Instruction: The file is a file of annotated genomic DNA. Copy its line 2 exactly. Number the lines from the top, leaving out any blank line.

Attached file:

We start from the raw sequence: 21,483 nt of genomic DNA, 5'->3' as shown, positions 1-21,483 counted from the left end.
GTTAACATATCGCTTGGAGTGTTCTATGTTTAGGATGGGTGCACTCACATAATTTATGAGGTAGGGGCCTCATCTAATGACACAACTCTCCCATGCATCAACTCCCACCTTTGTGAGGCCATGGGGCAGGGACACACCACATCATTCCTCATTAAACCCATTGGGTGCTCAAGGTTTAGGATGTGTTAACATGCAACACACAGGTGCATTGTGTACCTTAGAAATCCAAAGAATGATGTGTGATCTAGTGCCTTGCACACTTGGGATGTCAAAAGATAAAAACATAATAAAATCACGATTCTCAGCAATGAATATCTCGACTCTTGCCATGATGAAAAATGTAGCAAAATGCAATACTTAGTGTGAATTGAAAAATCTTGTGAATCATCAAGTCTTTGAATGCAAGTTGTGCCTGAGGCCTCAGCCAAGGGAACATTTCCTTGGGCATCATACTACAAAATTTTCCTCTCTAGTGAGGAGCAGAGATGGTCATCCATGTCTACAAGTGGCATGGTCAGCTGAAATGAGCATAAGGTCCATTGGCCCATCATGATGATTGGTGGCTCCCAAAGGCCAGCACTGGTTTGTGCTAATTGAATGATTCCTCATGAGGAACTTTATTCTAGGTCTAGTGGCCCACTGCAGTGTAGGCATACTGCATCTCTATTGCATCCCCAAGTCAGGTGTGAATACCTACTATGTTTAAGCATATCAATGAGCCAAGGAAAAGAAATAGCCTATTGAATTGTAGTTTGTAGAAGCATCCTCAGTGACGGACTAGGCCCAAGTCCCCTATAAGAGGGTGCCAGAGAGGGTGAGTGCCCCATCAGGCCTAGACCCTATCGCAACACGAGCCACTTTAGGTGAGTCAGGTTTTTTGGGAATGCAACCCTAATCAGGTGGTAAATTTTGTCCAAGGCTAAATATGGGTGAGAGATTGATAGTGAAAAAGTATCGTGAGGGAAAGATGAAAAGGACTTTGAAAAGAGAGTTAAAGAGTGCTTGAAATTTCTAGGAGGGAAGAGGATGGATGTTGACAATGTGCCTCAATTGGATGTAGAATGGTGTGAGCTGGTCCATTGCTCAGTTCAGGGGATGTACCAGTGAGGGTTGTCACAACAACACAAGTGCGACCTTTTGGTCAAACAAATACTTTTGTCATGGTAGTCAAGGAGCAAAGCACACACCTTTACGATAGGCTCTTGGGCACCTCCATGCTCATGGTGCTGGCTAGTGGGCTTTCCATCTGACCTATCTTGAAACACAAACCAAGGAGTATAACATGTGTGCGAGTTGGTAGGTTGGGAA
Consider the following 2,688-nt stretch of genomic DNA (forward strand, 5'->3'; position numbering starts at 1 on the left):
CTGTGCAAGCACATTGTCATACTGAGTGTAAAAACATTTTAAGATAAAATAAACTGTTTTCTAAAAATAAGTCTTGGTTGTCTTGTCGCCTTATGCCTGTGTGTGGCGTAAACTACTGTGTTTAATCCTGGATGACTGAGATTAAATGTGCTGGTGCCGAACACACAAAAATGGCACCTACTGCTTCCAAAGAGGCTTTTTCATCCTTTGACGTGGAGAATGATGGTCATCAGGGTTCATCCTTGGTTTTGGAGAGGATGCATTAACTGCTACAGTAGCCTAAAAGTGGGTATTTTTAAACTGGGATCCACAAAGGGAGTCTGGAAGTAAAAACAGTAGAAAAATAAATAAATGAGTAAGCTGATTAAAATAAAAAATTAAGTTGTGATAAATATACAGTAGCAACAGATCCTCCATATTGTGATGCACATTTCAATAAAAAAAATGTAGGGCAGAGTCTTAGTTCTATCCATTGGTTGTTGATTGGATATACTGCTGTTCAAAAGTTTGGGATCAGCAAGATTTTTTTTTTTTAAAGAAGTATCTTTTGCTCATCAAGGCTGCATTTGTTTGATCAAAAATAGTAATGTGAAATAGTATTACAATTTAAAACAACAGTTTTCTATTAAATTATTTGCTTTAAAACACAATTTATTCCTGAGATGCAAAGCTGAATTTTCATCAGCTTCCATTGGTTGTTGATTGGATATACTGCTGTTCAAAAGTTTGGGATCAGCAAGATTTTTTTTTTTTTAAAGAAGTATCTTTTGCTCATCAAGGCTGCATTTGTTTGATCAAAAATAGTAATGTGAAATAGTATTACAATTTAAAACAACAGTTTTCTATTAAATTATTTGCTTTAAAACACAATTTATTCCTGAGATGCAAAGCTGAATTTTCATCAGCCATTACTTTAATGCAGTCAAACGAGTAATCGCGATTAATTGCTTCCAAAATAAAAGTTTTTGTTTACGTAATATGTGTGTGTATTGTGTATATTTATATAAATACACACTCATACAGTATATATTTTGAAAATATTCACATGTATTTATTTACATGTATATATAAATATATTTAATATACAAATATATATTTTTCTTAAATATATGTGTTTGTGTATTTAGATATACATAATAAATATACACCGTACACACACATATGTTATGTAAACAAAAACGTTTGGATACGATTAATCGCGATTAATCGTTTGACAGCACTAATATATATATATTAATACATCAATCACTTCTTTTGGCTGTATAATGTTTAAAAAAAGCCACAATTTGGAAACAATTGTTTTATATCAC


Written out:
GTTAACATATCGCTTGGAGTGTTCTATGTTTAGGATGGGTGCACTCACATAATTTATGAGGTAGGGGCCTCATCTAATGACACAACTCTCCCATGCATCAACTCCCACCTTTGTGAGGCCATGGGGCAGGGACACACCACATCATTCCTCATTAAACCCATTGGGTGCTCAAGGTTTAGGATGTGTTAACATGCAACACACAGGTGCATTGTGTACCTTAGAAATCCAAAGAATGATGTGTGATCTAGTGCCTTGCACACTTGGGATGTCAAAAGATAAAAACATAATAAAATCACGATTCTCAGCAATGAATATCTCGACTCTTGCCATGATGAAAAATGTAGCAAAATGCAATACTTAGTGTGAATTGAAAAATCTTGTGAATCATCAAGTCTTTGAATGCAAGTTGTGCCTGAGGCCTCAGCCAAGGGAACATTTCCTTGGGCATCATACTACAAAATTTTCCTCTCTAGTGAGGAGCAGAGATGGTCATCCATGTCTACAAGTGGCATGGTCAGCTGAAATGAGCATAAGGTCCATTGGCCCATCATGATGATTGGTGGCTCCCAAAGGCCAGCACTGGTTTGTGCTAATTGAATGATTCCTCATGAGGAACTTTATTCTAGGTCTAGTGGCCCACTGCAGTGTAGGCATACTGCATCTCTATTGCATCCCCAAGTCAGGTGTGAATACCTACTATGTTTAAGCATATCAATGAGCCAAGGAAAAGAAATAGCCTATTGAATTGTAGTTTGTAGAAGCATCCTCAGTGACGGACTAGGCCCAAGTCCCCTATAAGAGGGTGCCAGAGAGGGTGAGTGCCCCATCAGGCCTAGACCCTATCGCAACACGAGCCACTTTAGGTGAGTCAGGTTTTTTGGGAATGCAACCCTAATCAGGTGGTAAATTTTGTCCAAGGCTAAATATGGGTGAGAGATTGATAGTGAAAAAGTATCGTGAGGGAAAGATGAAAAGGACTTTGAAAAGAGAGTTAAAGAGTGCTTGAAATTTCTAGGAGGGAAGAGGATGGATGTTGACAATGTGCCTCAATTGGATGTAGAATGGTGTGAGCTGGTCCATTGCTCAGTTCAGGGGATGTACCAGTGAGGGTTGTCACAACAACACAAGTGCGACCTTTTGGTCAAACAAATACTTTTGTCATGGTAGTCAAGGAGCAAAGCACACACCTTTACGATAGGCTCTTGGGCACCTCCATGCTCATGGTGCTGGCTAGTGGGCTTTCCATCTGACCTATCTTGAAACACAAACCAAGGAGTATAACATGTGTGCGAGTTGGTAGGTTGGGAA